• Blow and Bottle Flies Flies

    Blow and Bottle Flies
  • Blow and Bottle Flies
  • Blow and Bottle Flies
  • Blow and Bottle Flies


When you have blow and bottle flies in your home, you must locate and eliminate the source. A thorough housecleaning can usually prevent adults from finding other egg-laying sites inside. If there is a large population of adult flies, a quick spray with Maheu&Maheu Flying Insect Killer is usually all it takes.

If you observe large numbers of adult flies outside your home, your landscaping may be the culprit. Some plants use a subterfuge to trick blow and bottle flies, ensuring their own survival at the same time. These plants give off the subtle smell of rotting organic matter (not detectable by humans), attracting swarms of pollinator flies. We recommend relocating these plants away from your home.


  • Find and dispose of decomposing matter
  • Spot spray with pyrethrin-based insecticide in places with a lot of flies


  • Empty and clean garbage cans regularly
  • Make sure your bug screens are in good condition

Description and development

Blow and bottle flies are diptera in the Calliphoridae family. There are nearly 80 species in North America, but the most common are the blue bottle fly and green bottle fly. They can be easily recognized by the metallic sheen on their body. Blow and bottle flies grow to an average of 4 to 16 mm long.
Blow and bottles flies primarily lay their eggs on animal carcasses, but they may also lay them on other decomposing organic manner found in garbage. After a few hours, the eggs hatch and the larvae burrow into the carcass and live off the decaying flesh. When a larva matures, it moves away from its food source to make a pupa (cocoon). Eventually the metamorphosis is complete and the adult fly emerges from the pupa. Depending on the species, the life cycle (from egg to adult) takes two to three weeks in the right environmental conditions.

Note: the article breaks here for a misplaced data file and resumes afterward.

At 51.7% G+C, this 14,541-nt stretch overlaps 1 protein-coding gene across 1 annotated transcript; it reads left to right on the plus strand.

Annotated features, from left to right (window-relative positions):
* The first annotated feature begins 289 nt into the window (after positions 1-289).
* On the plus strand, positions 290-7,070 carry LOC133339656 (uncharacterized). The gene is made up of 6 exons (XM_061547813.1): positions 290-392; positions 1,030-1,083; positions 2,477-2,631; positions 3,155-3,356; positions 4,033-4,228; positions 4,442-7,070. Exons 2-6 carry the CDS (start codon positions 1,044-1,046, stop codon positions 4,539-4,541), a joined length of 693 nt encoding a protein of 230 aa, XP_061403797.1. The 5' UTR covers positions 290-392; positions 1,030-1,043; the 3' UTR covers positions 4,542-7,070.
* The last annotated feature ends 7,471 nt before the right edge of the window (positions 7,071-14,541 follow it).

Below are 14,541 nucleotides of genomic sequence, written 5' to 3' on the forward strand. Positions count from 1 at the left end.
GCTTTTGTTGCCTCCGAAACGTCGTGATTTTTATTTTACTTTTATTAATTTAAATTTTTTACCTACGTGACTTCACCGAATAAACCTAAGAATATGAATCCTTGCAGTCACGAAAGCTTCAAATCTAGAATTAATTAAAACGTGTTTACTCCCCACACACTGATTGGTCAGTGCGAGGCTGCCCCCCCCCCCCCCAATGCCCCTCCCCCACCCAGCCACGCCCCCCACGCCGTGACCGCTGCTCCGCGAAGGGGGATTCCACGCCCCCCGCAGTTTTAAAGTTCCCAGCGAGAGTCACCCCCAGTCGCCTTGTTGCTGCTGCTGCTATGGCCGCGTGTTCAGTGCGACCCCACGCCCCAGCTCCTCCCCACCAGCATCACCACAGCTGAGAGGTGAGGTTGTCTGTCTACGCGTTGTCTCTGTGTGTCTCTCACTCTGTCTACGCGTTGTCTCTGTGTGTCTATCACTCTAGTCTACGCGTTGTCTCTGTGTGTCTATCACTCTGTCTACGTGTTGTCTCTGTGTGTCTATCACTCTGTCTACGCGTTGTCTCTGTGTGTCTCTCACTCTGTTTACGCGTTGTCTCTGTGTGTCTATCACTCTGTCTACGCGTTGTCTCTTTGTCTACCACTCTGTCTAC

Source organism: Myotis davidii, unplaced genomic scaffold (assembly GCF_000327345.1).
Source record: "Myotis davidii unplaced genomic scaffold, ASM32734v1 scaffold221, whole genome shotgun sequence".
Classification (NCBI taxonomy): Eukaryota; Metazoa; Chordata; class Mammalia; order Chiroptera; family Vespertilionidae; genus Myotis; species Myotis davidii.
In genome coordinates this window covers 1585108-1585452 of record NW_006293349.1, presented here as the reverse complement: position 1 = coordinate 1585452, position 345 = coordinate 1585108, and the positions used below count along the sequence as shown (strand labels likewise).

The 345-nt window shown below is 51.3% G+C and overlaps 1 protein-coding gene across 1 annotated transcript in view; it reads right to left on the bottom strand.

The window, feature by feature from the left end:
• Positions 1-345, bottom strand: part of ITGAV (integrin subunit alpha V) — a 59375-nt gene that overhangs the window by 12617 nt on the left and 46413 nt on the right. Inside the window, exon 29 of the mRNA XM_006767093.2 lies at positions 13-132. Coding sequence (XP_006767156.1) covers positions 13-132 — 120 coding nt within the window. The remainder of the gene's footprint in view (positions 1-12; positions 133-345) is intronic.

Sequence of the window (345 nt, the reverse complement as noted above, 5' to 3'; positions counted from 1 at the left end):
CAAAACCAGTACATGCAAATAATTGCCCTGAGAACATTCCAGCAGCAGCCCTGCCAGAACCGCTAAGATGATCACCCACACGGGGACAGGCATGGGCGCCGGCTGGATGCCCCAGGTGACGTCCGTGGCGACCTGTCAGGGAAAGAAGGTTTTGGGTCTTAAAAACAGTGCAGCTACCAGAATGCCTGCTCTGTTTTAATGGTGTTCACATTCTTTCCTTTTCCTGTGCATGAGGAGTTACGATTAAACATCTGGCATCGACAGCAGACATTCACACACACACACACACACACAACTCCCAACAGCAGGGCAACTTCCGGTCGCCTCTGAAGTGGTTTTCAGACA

When these flies develop indoors, it generally indicates a dead animal in the vicinity—for instance, maybe a rodent has died in the walls of the building from the use of a rodenticide. All it takes is one fertilized female to lay her eggs in a carcass, and a few weeks later a hundred flies emerge. These flies can detect an ideal laying site from a few kilometers away. Adults are strongly attracted to ultraviolet light and often live on pollen and nectar. Like many species of fly, these flies are significant vectors of disease.


If you have used a rodenticide inside your home, consider removing it if possible. An animal could eat the product and die, rotting inside your home and becoming an ideal egg-laying site for blow and bottle flies. Despite claims to the contrary, there are no products on the market that can dry out an animal without any odor.

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